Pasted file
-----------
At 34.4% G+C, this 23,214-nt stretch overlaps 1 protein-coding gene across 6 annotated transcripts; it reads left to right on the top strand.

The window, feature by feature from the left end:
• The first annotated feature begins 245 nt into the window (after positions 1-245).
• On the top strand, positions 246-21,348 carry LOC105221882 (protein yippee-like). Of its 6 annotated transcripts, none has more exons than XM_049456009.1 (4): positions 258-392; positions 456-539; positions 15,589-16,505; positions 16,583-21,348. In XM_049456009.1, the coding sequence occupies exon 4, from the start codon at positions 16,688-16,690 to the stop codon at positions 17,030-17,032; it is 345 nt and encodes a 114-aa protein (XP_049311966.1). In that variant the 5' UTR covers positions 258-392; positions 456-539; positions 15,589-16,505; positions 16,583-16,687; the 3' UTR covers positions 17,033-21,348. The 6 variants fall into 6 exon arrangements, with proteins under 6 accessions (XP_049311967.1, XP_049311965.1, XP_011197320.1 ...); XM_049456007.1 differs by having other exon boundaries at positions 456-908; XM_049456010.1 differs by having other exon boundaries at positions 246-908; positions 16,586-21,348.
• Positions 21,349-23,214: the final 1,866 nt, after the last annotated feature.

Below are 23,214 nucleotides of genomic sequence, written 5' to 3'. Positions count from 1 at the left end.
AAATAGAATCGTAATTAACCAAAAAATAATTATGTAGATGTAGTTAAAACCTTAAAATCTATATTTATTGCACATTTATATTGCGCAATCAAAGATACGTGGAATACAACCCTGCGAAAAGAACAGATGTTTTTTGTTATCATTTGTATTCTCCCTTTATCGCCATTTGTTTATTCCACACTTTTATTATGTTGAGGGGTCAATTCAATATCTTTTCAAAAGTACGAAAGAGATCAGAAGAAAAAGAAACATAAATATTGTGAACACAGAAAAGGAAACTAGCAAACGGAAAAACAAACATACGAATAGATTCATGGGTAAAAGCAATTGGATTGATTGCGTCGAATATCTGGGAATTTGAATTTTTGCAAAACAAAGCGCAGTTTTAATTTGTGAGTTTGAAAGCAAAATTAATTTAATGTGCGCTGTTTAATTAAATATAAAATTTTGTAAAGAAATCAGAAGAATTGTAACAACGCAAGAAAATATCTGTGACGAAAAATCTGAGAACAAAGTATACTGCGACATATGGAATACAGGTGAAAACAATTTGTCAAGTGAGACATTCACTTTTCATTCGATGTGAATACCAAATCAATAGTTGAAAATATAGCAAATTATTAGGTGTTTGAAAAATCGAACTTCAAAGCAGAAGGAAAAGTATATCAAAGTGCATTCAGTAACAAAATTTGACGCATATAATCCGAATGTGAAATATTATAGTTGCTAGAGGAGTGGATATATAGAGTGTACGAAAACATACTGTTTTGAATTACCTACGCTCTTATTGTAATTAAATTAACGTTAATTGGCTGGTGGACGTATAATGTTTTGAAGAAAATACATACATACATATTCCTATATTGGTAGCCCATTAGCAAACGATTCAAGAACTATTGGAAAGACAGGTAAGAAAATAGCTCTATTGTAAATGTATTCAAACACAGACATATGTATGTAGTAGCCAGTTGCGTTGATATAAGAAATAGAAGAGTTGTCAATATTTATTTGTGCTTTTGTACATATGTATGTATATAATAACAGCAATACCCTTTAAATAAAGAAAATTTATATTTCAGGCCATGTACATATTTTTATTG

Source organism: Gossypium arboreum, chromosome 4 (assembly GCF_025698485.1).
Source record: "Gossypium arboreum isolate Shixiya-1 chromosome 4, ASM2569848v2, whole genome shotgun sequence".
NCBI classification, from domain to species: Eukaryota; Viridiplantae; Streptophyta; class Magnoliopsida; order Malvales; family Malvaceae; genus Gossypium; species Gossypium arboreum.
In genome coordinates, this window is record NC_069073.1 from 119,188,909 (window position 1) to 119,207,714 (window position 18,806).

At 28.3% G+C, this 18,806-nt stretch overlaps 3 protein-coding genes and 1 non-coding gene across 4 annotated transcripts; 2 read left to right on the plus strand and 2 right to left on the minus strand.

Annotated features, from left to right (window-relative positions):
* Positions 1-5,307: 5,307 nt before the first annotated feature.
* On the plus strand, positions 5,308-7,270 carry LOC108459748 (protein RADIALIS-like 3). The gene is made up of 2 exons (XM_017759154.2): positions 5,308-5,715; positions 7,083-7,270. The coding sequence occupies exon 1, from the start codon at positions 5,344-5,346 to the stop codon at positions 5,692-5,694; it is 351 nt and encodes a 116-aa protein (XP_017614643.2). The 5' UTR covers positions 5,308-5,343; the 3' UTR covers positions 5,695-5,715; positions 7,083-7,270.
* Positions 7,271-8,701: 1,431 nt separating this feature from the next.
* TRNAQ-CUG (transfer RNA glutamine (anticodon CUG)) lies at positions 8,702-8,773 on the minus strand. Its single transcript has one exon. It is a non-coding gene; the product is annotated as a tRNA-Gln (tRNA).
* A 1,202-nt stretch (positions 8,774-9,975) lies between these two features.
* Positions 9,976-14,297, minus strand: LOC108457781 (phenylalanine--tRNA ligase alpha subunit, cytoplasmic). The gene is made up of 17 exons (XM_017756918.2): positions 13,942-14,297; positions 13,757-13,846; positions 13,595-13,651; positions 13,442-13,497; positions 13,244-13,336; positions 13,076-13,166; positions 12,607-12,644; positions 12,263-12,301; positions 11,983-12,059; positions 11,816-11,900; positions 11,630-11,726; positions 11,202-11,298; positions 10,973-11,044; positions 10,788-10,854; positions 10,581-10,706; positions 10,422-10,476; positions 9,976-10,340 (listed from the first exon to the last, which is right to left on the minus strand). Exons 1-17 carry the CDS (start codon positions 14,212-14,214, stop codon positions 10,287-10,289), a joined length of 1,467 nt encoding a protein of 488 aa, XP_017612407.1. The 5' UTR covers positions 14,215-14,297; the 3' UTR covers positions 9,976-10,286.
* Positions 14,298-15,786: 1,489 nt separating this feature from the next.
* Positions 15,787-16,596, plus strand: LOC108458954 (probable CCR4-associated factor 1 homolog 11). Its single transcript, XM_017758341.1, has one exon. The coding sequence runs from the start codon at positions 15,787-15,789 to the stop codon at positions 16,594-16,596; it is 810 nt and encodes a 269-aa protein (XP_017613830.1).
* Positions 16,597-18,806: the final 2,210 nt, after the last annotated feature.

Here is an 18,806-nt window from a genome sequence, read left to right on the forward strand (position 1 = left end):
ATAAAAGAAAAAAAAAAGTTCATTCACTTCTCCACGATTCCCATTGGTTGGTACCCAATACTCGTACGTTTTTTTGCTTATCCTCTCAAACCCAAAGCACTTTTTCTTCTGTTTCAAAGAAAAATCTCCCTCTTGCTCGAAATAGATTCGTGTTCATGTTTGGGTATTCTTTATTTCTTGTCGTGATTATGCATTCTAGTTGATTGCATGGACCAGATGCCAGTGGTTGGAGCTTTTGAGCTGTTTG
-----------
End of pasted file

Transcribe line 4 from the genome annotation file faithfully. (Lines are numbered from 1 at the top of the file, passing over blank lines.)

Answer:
• On the top strand, positions 246-21,348 carry LOC105221882 (protein yippee-like). Of its 6 annotated transcripts, none has more exons than XM_049456009.1 (4): positions 258-392; positions 456-539; positions 15,589-16,505; positions 16,583-21,348. In XM_049456009.1, the coding sequence occupies exon 4, from the start codon at positions 16,688-16,690 to the stop codon at positions 17,030-17,032; it is 345 nt and encodes a 114-aa protein (XP_049311966.1). In that variant the 5' UTR covers positions 258-392; positions 456-539; positions 15,589-16,505; positions 16,583-16,687; the 3' UTR covers positions 17,033-21,348. The 6 variants fall into 6 exon arrangements, with proteins under 6 accessions (XP_049311967.1, XP_049311965.1, XP_011197320.1 ...); XM_049456007.1 differs by having other exon boundaries at positions 456-908; XM_049456010.1 differs by having other exon boundaries at positions 246-908; positions 16,586-21,348.